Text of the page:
“Gold standard” trials quoted by the Lancet rely on mistaken reasoning.

The Lancet, the world’s best known medical journal, has published two articles which contain serious errors in scientific reasoning. The articles making these errors argue that the association between vitamin D deficiency and various diseases, which include certain cancers, is not caused bythe deficiency but isthe result of “reverse causation”. They suggest that people with these illnesses spend less time in the sun and so their vitamin D level is low, and their illness is caused by something else.

The reasoning is in error because a negative result in a clinical trial of vitamin D supplementation only shows that the vitamin cannot heal a particular group of people. Itcannot be generalised to people of all ages and types, argues scientist and writer, Oliver Gillie, in an articlepublished in the journal, Public Health Nutrition.

The Lancet authors point to clinical trials of vitamin D in a number of diseases,all with negative findings. They argue that negative clinical trials show that vitamin D cannot be the cause of any of these diseases. The Lancet and its authors insist that their trials are “gold standard” evidence and The Lancet backs up their authors with an editorial called“Vitamin D: chasing a myth?”

“They have made a mistake in scientific reasoning known to statisticians as type 2 error. I would like to call it the gold standard fallacy”. said Dr Gillie.

As Dr Gillie argues in his article, the Lancet and its authors overlook the fact that adult disease may be caused by deficiency of vitamin D occurring in childhood or teenage years, and that such disease may not be remedied by giving the vitamin later. This is the case with rickets, a bone deformation in children caused by lack of sunshine and lack of vitamin D. Rickets may be corrected if vitamin D is given in childhood when growth is still occurring. But once bones stop growing, adulthood deformities become fixed and cannot then be changed by giving vitamin D.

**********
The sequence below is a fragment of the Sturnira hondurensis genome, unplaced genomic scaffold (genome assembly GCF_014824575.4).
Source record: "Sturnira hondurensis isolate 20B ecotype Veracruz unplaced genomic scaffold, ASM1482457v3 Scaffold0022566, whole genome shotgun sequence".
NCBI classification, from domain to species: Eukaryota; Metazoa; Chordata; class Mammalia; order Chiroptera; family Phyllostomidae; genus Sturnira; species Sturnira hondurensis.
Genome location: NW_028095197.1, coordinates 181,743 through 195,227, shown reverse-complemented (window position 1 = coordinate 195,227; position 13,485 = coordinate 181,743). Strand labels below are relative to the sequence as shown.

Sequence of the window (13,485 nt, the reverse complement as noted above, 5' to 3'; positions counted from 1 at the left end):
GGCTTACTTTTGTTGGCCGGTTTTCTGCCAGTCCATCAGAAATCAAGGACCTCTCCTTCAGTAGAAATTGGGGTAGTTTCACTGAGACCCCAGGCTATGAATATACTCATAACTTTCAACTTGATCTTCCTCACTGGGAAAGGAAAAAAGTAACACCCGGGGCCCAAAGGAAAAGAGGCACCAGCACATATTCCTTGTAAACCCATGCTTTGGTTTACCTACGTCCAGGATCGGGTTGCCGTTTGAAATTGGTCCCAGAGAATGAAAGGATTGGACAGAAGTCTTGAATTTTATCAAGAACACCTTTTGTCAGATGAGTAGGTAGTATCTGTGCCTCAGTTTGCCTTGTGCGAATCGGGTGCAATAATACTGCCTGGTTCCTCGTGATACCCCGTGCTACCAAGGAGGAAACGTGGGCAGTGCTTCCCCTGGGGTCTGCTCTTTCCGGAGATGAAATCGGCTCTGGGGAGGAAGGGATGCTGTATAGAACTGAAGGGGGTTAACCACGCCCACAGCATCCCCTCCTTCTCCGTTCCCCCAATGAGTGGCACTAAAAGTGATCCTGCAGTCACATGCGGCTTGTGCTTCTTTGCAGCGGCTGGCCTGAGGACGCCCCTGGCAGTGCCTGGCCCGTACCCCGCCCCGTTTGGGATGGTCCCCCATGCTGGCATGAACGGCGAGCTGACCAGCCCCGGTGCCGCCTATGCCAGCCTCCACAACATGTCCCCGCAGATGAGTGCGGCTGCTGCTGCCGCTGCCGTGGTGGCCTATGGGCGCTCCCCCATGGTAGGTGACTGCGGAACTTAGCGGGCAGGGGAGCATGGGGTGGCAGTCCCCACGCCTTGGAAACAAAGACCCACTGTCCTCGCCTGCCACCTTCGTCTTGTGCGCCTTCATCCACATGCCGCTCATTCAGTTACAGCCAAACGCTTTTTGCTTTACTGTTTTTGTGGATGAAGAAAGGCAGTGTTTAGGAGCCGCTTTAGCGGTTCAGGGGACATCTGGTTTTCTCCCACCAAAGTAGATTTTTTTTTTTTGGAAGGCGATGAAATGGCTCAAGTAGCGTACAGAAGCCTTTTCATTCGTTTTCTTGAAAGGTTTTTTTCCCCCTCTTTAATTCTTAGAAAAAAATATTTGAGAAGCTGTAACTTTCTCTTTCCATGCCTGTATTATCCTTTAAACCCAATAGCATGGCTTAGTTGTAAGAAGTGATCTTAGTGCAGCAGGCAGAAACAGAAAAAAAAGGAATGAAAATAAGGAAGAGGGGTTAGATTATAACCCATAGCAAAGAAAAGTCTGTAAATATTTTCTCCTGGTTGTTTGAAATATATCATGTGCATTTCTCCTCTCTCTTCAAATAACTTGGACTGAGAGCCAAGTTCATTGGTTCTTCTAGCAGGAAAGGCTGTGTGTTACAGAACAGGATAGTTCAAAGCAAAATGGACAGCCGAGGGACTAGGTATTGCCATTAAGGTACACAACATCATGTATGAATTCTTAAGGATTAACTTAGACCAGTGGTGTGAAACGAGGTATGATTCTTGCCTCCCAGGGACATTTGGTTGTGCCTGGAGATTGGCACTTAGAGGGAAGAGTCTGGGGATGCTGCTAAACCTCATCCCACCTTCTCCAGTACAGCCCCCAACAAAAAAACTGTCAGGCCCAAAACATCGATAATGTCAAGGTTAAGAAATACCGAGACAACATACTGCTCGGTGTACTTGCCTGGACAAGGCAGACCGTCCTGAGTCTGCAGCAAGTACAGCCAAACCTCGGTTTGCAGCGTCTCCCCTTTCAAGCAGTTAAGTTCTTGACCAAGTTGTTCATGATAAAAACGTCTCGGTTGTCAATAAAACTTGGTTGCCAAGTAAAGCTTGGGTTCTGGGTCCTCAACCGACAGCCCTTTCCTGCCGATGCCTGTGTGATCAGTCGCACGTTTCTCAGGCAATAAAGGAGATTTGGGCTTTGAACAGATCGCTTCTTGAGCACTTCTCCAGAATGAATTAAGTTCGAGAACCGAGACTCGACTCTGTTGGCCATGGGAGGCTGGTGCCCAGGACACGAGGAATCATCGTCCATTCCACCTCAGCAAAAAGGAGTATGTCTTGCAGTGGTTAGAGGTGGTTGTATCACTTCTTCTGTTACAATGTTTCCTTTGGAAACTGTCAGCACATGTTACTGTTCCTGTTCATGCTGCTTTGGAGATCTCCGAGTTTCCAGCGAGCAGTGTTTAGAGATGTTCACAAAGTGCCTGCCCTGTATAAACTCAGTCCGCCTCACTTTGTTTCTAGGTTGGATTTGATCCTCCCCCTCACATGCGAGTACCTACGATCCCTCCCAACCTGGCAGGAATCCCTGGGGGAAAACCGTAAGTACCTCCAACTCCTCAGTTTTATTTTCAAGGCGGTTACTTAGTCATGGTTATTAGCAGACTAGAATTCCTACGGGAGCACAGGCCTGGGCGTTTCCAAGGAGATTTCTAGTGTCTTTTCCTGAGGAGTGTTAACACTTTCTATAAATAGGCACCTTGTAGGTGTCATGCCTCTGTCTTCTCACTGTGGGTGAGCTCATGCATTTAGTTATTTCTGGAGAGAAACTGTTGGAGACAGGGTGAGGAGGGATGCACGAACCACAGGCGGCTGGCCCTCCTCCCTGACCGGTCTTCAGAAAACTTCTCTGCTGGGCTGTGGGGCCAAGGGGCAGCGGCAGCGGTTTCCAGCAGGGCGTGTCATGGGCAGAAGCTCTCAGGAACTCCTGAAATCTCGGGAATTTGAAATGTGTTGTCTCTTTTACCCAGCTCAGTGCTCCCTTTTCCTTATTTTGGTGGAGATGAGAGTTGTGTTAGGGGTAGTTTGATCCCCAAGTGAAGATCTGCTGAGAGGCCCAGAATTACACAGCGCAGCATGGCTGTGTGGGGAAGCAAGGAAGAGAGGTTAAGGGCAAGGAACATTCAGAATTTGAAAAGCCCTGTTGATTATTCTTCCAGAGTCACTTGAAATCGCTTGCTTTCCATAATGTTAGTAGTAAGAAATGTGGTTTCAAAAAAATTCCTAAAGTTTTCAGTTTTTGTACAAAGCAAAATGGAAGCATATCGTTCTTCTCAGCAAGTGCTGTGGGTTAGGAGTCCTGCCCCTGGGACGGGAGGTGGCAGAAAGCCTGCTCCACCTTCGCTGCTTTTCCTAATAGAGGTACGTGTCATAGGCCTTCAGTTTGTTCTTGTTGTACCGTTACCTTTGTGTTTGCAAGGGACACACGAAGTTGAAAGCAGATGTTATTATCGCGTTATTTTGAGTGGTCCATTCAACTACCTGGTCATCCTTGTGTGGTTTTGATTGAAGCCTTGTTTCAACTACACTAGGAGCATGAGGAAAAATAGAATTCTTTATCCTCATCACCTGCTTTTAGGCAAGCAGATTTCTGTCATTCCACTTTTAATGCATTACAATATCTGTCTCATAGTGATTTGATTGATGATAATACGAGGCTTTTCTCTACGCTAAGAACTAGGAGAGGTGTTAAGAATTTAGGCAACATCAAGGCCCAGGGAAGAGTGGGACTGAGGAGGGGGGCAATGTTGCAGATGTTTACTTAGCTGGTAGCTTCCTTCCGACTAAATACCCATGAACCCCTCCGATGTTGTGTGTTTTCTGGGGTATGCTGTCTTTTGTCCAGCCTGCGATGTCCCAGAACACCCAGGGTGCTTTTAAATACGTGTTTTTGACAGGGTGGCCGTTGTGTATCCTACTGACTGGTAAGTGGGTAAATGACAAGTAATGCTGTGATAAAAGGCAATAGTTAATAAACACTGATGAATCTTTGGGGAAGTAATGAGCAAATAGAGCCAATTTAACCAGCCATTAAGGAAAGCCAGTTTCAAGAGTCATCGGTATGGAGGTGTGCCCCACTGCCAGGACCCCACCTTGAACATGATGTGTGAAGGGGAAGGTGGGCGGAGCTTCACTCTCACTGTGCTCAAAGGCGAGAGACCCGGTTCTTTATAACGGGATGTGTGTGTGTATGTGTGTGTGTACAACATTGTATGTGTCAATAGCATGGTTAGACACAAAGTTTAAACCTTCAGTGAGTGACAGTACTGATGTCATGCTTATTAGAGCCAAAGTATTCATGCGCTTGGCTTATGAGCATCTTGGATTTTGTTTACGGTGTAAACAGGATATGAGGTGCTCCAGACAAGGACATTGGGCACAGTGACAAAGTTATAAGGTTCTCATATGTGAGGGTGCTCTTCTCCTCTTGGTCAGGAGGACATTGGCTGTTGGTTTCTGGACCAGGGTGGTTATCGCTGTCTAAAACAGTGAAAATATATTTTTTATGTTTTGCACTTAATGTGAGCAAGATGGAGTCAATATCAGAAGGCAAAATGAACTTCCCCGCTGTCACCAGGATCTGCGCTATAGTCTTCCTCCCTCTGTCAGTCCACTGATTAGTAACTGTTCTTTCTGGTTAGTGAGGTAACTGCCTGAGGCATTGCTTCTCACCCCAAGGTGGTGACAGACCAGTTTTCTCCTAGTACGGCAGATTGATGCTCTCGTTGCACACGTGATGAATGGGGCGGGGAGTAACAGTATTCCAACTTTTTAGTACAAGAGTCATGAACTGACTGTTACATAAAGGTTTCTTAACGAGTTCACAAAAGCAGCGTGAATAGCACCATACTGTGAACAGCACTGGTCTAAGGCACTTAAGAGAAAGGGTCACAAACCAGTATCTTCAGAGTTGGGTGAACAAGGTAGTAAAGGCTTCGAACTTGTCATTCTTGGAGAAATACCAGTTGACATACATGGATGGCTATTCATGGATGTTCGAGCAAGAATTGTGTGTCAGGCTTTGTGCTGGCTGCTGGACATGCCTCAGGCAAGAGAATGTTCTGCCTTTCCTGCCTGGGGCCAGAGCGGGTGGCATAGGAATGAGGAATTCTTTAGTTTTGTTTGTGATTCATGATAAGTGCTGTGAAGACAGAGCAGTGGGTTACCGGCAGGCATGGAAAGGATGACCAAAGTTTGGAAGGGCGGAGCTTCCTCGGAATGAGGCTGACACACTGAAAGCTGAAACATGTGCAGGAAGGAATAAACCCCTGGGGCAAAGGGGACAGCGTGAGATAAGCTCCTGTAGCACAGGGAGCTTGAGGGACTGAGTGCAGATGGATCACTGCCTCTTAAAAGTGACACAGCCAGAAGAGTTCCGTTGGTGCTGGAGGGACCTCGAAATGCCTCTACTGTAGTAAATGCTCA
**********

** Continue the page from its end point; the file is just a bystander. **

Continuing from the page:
A number of other diseases are known or believed to be caused by insufficient vitamin D in childhood. Dr Gillie also discusses the example of multiple sclerosis, which is known to be more common in northern countries with short summers and hence less exposure of people to the sun. For a long time experts researching multiple sclerosis resisted the suggestion that vitamin D might be a factor in the disease. But now much more evidence has accumulated and experts believe that deficiency of vitamin D is the major cause of MS.

However the Lancet authors point to clinical trials in which adults with MS have been given vitamin D without any clear improvement in their health and they argue from this that D deficiency cannot be the cause of the disease. This is mistaken
scientific reasoning, Dr Gillie asserts, a type 2 statistical error; because statistical tests specify very precise conditions and can never prove a lack of difference between two groups to be true for all conditions and all groups.

Read the full article here until 3rd December 2014.

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